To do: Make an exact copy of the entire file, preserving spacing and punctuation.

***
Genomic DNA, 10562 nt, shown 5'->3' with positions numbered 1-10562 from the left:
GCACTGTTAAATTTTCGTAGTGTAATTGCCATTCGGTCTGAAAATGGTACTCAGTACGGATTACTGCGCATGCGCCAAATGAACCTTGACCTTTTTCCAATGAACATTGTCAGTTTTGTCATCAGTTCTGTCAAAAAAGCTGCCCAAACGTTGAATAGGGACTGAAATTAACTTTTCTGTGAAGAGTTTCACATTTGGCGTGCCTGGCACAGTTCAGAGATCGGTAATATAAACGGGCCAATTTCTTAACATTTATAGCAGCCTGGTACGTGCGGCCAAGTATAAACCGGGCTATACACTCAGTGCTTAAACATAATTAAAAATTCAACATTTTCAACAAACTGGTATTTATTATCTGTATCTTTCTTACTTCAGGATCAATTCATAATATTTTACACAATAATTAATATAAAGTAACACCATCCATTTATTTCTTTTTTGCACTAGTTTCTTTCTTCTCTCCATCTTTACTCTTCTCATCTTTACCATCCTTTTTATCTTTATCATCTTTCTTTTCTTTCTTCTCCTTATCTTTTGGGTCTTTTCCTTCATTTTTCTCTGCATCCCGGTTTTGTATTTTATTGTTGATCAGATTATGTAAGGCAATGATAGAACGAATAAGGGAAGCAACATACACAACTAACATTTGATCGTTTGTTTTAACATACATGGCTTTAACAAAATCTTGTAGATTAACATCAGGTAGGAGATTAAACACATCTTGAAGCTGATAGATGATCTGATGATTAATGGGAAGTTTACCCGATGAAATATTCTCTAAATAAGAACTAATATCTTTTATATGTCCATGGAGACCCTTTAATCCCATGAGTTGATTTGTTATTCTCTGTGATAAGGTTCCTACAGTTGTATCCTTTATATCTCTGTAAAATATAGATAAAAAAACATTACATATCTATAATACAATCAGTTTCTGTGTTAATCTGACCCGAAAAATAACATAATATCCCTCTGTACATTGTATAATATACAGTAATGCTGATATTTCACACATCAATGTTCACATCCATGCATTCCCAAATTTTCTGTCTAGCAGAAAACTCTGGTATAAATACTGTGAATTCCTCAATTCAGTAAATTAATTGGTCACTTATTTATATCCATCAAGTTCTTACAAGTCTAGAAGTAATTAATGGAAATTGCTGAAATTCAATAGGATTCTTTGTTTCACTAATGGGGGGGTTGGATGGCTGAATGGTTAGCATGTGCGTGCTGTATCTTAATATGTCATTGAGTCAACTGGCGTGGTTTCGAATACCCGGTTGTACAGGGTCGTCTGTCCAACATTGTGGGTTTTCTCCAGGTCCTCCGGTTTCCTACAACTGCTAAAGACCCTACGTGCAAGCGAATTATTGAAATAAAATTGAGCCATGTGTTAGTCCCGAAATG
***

Genomic DNA, 10562 nt, shown 5'->3' with positions numbered 1-10562 from the left:
GCACTGTTAAATTTTCGTAGTGTAATTGCCATTCGGTCTGAAAATGGTACTCAGTACGGATTACTGCGCATGCGCCAAATGAACCTTGACCTTTTTCCAATGAACATTGTCAGTTTTGTCATCAGTTCTGTCAAAAAAGCTGCCCAAACGTTGAATAGGGACTGAAATTAACTTTTCTGTGAAGAGTTTCACATTTGGCGTGCCTGGCACAGTTCAGAGATCGGTAATATAAACGGGCCAATTTCTTAACATTTATAGCAGCCTGGTACGTGCGGCCAAGTATAAACCGGGCTATACACTCAGTGCTTAAACATAATTAAAAATTCAACATTTTCAACAAACTGGTATTTATTATCTGTATCTTTCTTACTTCAGGATCAATTCATAATATTTTACACAATAATTAATATAAAGTAACACCATCCATTTATTTCTTTTTTGCACTAGTTTCTTTCTTCTCTCCATCTTTACTCTTCTCATCTTTACCATCCTTTTTATCTTTATCATCTTTCTTTTCTTTCTTCTCCTTATCTTTTGGGTCTTTTCCTTCATTTTTCTCTGCATCCCGGTTTTGTATTTTATTGTTGATCAGATTATGTAAGGCAATGATAGAACGAATAAGGGAAGCAACATACACAACTAACATTTGATCGTTTGTTTTAACATACATGGCTTTAACAAAATCTTGTAGATTAACATCAGGTAGGAGATTAAACACATCTTGAAGCTGATAGATGATCTGATGATTAATGGGAAGTTTACCCGATGAAATATTCTCTAAATAAGAACTAATATCTTTTATATGTCCATGGAGACCCTTTAATCCCATGAGTTGATTTGTTATTCTCTGTGATAAGGTTCCTACAGTTGTATCCTTTATATCTCTGTAAAATATAGATAAAAAAACATTACATATCTATAATACAATCAGTTTCTGTGTTAATCTGACCCGAAAAATAACATAATATCCCTCTGTACATTGTATAATATACAGTAATGCTGATATTTCACACATCAATGTTCACATCCATGCATTCCCAAATTTTCTGTCTAGCAGAAAACTCTGGTATAAATACTGTGAATTCCTCAATTCAGTAAATTAATTGGTCACTTATTTATATCCATCAAGTTCTTACAAGTCTAGAAGTAATTAATGGAAATTGCTGAAATTCAATAGGATTCTTTGTTTCACTAATGGGGGGGTTGGATGGCTGAATGGTTAGCATGTGCGTGCTGTATCTTAATATGTCATTGAGTCAACTGGCGTGGTTTCGAATACCCGGTTGTACAGGGTCGTCTGTCCAACATTGTGGGTTTTCTCCAGGTCCTCCGGTTTCCTACAACTGCTAAAGACCCTACGTGCAAGCGAATTATTGAAATAAAATTGAGCCATGTGTTAGTCCCGAAATG